And when asked to stop steering visitors to the suicide site, the world’s most powerful search engine deflected responsibility. “Google Search holds a mirror up to what is on the internet,” a senior manager for the company wrote to Australian officials in February 2019.
Marquis and Serge have vowed to fight any efforts to take down the site. They have experience running websites with dark content: They operate several online forums for “incels,” or involuntary celibates, men who believe that women will never have sex with them because of their looks or social status. Many on those sites openly discuss a fatalistic outlook, including thoughts of self-harm.
The two men have worked to shield the suicide site and to frustrate efforts to learn who is behind it. The servers have been moved from country to country. Marquis and Serge use multiple aliases and have removed nearly every trace of their real identities from the internet. Still, The Times found them, thousands of miles apart, in a city in Alabama and the capital of Uruguay.
In online posts, Marquis repeatedly said that the site complied with U.S. law and did not permit the assisting or encouraging of suicide.
He has several times referred to the site as a “pro-choice” forum that supports members’ decisions to live or to die. “People are responsible for their own actions at the end of the day,” Marquis wrote last year, “and there’s not much we can do about that.”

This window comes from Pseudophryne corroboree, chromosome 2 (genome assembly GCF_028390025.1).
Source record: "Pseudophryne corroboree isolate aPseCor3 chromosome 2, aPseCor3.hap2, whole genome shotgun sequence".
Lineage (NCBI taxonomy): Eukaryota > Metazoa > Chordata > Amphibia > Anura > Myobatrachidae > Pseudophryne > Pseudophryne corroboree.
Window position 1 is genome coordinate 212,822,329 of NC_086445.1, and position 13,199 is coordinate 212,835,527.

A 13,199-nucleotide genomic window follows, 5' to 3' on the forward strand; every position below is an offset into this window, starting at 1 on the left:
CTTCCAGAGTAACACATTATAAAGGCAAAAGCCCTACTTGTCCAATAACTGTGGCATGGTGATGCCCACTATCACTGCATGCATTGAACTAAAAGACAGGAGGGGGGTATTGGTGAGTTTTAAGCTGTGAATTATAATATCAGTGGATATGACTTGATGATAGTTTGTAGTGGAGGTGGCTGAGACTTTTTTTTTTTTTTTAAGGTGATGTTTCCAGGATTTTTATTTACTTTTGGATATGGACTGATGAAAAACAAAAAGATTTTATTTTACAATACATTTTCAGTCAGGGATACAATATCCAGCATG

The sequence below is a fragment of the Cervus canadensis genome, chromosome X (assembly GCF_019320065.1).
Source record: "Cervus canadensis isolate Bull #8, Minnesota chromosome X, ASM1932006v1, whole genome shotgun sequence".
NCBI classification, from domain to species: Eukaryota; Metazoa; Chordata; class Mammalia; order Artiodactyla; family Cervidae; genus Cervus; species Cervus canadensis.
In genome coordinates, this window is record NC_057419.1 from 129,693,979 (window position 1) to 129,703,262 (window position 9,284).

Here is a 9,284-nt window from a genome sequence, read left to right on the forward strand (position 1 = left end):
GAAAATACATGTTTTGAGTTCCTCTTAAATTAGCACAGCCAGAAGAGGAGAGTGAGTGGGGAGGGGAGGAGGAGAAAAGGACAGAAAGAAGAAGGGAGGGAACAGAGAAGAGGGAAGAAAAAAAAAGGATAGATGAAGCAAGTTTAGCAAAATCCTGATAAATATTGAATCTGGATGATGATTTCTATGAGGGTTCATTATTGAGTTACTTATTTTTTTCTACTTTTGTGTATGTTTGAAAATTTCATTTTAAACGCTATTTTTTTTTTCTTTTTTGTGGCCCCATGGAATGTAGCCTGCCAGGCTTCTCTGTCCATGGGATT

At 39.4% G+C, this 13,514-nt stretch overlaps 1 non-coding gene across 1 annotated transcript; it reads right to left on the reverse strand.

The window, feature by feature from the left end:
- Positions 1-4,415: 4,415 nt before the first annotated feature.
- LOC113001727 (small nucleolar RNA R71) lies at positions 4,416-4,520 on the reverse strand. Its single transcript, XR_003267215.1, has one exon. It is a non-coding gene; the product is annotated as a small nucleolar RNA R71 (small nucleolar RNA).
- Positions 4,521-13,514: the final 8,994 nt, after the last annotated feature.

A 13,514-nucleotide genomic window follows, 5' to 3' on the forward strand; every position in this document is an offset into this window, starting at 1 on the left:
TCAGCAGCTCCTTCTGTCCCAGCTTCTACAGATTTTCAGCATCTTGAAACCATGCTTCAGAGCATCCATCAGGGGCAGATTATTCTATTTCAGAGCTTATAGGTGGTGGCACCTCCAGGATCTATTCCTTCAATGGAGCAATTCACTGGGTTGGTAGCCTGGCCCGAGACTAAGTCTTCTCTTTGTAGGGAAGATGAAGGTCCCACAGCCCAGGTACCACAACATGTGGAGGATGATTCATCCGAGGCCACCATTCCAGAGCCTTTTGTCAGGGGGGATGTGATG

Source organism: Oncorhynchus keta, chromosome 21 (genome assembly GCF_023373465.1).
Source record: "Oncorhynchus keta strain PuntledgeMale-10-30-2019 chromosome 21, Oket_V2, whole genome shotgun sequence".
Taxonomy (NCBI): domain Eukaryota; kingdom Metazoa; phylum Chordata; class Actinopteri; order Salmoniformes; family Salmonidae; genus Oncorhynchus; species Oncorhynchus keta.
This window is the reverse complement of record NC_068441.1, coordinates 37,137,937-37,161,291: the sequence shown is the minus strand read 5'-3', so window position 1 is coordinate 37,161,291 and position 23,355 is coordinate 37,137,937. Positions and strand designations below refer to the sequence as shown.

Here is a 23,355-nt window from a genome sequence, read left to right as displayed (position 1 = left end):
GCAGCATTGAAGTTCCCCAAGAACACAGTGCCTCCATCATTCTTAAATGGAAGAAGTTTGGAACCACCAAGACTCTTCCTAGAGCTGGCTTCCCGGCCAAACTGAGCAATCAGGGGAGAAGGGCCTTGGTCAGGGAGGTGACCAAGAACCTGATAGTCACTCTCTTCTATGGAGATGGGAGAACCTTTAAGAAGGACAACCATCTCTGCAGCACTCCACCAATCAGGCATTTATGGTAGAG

‘You Sort of Felt Safe, but You Weren’t Safe’
Daniel Dal Canto, a high school junior, arrived on the suicide site with little idea of how to end his life.
Three years earlier, he had been depressed, prompting his parents to steer him into months of therapy and medication. Now he was drumming in a jazz band, playing video games with friends and getting straight A’s. To those around him, including his father, a physician, the 16-year-old seemed to be doing well.
“It almost created a false sense of security for me because I thought I knew what a depressed Daniel looked like,” his mother, Pam Dal Canto, said in an interview.
But in September 2019, Daniel, expressing anxiety over his stomach pain, was gathering information and advice from the website.
It came online after Reddit shut down a group where people had been sharing suicide methods and encouraging self-harm. Reddit prohibited such discussion, as did Facebook, Twitter and other platforms. Serge wrote days after the new site opened that the two men had started working on it because they “hated to see the community disperse and disappear.” He assured users that “this isn’t our first rodeo and we know how to keep the website safe.”
On their site, Daniel could browse a “resource” thread, a table of contents linking to methods that were compiled by members and stretched for dozens of pages. Or he could click on a suicide wiki page with similar instructions. Fellow members often derided therapy and other treatments and encouraged one another to keep their suicidal intentions hidden from relatives and medical professionals.